The journey to eating solids, continued

“Experts” say that when you begin introducing solid food to babies, you should do a little at a time and introduce new foods for three days to ensure there are no food allergies or reactions. Breast milk or formula should be served first, then about 30 minutes after the main feed, solids should be introduced. This happens at about six months of age. One “solids” meal of a tablespoon or so gradually becomes two solid meals, then three. Then, at around nine months, you gradually transition from having breast milk or formula first to then having the solid food be the first meal, then breast milk/formula as a follow up. The journey continues until the point that the soon to be toddler is having mostly solids with breast milk or cow milk as a supplement or beverage.

The last two days, Kaia has not appreciated having her smock put on her, nor having her set up in her high chair. She has fussed and cried a lot, but eventually calms down a little when the foods are presented. In the last couple of days, she’s had aspargus and broccoli, whole and pureed, oatmeal, pineapple, and peanut butter. The constant seems to be that she really enjoys the peanut butter. Today, she sucked on a pineapple chunk and seemed to like it. I also filled her teetherpop with water and froze it so she could chew on it today, and she was successfully able to suck the water out of it. I may blend in pineapple to have her eat it that way tomorrow.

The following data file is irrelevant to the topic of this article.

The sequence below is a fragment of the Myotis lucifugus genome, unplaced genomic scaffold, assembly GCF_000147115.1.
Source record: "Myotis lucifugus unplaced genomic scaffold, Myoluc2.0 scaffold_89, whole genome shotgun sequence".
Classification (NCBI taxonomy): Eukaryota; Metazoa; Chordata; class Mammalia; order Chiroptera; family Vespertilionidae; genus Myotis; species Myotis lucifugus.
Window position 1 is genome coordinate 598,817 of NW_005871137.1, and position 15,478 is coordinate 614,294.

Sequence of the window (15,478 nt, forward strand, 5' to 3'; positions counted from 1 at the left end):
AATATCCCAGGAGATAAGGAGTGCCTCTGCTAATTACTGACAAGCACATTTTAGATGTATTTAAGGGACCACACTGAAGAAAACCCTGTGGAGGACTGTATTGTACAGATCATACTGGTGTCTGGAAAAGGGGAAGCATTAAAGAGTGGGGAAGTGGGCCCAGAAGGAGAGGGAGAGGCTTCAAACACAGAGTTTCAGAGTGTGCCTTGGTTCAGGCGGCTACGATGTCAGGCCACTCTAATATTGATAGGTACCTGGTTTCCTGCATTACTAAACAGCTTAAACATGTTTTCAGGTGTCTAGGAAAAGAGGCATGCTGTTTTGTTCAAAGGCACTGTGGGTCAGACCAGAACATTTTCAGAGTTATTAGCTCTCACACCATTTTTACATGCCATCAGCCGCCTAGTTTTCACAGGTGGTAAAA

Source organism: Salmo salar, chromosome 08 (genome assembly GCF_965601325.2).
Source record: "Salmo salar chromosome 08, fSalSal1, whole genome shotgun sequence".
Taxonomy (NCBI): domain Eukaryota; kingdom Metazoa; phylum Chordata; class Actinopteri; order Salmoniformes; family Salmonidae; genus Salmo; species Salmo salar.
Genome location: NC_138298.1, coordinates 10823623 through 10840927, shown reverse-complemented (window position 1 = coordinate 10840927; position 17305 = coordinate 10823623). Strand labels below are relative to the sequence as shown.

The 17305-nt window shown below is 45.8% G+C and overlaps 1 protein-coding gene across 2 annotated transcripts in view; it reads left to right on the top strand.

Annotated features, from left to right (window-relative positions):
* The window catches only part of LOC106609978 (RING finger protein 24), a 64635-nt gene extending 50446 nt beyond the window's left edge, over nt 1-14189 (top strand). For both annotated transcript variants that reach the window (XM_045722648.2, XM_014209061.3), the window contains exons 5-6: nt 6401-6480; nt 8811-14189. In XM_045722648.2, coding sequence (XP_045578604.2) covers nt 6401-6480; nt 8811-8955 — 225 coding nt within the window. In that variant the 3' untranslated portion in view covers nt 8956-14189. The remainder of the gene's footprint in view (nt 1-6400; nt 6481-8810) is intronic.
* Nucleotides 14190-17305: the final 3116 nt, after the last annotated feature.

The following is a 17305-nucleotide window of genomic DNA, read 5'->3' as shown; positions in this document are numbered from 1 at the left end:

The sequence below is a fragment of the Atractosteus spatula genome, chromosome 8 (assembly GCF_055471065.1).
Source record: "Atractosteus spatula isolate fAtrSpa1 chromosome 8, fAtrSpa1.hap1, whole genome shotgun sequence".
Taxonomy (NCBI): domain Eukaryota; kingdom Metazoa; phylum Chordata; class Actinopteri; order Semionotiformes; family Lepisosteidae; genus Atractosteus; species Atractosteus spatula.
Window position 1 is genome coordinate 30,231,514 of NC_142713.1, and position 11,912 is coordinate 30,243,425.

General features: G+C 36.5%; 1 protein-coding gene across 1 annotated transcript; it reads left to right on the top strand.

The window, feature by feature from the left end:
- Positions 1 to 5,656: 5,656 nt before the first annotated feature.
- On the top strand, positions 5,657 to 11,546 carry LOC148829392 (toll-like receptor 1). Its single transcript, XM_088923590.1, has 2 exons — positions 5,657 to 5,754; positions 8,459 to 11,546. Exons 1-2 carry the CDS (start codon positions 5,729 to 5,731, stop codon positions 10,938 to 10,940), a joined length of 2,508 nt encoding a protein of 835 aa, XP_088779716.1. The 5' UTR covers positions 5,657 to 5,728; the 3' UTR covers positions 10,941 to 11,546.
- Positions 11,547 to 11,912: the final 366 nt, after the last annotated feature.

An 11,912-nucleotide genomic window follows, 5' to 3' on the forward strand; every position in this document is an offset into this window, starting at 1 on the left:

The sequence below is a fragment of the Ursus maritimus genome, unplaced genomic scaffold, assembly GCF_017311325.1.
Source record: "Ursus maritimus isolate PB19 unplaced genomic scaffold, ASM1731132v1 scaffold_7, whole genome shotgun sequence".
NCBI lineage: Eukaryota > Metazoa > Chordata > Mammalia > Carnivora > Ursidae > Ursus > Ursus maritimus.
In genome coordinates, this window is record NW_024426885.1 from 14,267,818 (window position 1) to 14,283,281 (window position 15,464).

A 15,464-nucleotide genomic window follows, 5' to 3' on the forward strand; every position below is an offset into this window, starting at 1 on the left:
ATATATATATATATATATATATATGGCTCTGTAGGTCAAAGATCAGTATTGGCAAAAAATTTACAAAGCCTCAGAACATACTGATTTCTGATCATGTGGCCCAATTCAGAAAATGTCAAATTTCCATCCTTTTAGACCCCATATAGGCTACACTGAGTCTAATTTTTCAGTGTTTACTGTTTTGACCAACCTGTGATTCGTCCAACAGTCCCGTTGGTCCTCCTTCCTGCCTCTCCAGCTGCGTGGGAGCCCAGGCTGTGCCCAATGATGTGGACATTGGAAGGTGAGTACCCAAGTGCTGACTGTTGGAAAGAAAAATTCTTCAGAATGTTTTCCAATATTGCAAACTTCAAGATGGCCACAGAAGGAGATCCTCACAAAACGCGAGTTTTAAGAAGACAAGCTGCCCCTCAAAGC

The eating journey for a baby is an adventure, but it’s clear that the real solids, like the broccoli florets or cauliflower chunks, scare my nanny. She’s used to only serving purees and has a hawk’s eye on Kaia when she’s gnawing on the florets, hoping she doesn’t choke. I told her not to be nervous; she can’t eat purees forever. Kaia needs to get used to different textures and what they feel like in her hands and mouth. My ultimate hope is that she’s not a picky eater and eats whatever I serve her.

The next things on my list to introduce her to are: tahini (sesame seeds), flaxseed and chia seeds in her oatmeal; spinach, lentils, black and white beans.

Leave a Reply

Your email address will not be published. Required fields are marked *

This site uses Akismet to reduce spam. Learn how your comment data is processed.